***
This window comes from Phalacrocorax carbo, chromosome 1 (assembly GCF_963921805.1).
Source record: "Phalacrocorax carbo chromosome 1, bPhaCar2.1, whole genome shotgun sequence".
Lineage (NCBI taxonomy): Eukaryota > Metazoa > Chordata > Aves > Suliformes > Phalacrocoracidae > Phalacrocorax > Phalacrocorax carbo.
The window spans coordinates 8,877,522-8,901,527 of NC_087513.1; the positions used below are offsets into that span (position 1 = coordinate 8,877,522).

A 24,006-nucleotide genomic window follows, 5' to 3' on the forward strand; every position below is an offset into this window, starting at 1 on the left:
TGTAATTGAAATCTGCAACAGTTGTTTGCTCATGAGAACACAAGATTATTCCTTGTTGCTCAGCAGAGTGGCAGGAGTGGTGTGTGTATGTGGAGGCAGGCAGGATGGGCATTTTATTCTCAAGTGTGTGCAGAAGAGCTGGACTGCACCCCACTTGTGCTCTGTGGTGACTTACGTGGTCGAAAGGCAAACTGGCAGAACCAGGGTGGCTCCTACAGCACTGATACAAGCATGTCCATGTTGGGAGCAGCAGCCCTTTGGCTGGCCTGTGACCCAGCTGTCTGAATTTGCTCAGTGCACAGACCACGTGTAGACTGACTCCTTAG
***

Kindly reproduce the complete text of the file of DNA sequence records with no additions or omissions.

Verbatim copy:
This window comes from Phalacrocorax carbo, chromosome 1 (assembly GCF_963921805.1).
Source record: "Phalacrocorax carbo chromosome 1, bPhaCar2.1, whole genome shotgun sequence".
Lineage (NCBI taxonomy): Eukaryota > Metazoa > Chordata > Aves > Suliformes > Phalacrocoracidae > Phalacrocorax > Phalacrocorax carbo.
The window spans coordinates 8,877,522-8,901,527 of NC_087513.1; the positions used below are offsets into that span (position 1 = coordinate 8,877,522).

A 24,006-nucleotide genomic window follows, 5' to 3' on the forward strand; every position below is an offset into this window, starting at 1 on the left:
TGTAATTGAAATCTGCAACAGTTGTTTGCTCATGAGAACACAAGATTATTCCTTGTTGCTCAGCAGAGTGGCAGGAGTGGTGTGTGTATGTGGAGGCAGGCAGGATGGGCATTTTATTCTCAAGTGTGTGCAGAAGAGCTGGACTGCACCCCACTTGTGCTCTGTGGTGACTTACGTGGTCGAAAGGCAAACTGGCAGAACCAGGGTGGCTCCTACAGCACTGATACAAGCATGTCCATGTTGGGAGCAGCAGCCCTTTGGCTGGCCTGTGACCCAGCTGTCTGAATTTGCTCAGTGCACAGACCACGTGTAGACTGACTCCTTAG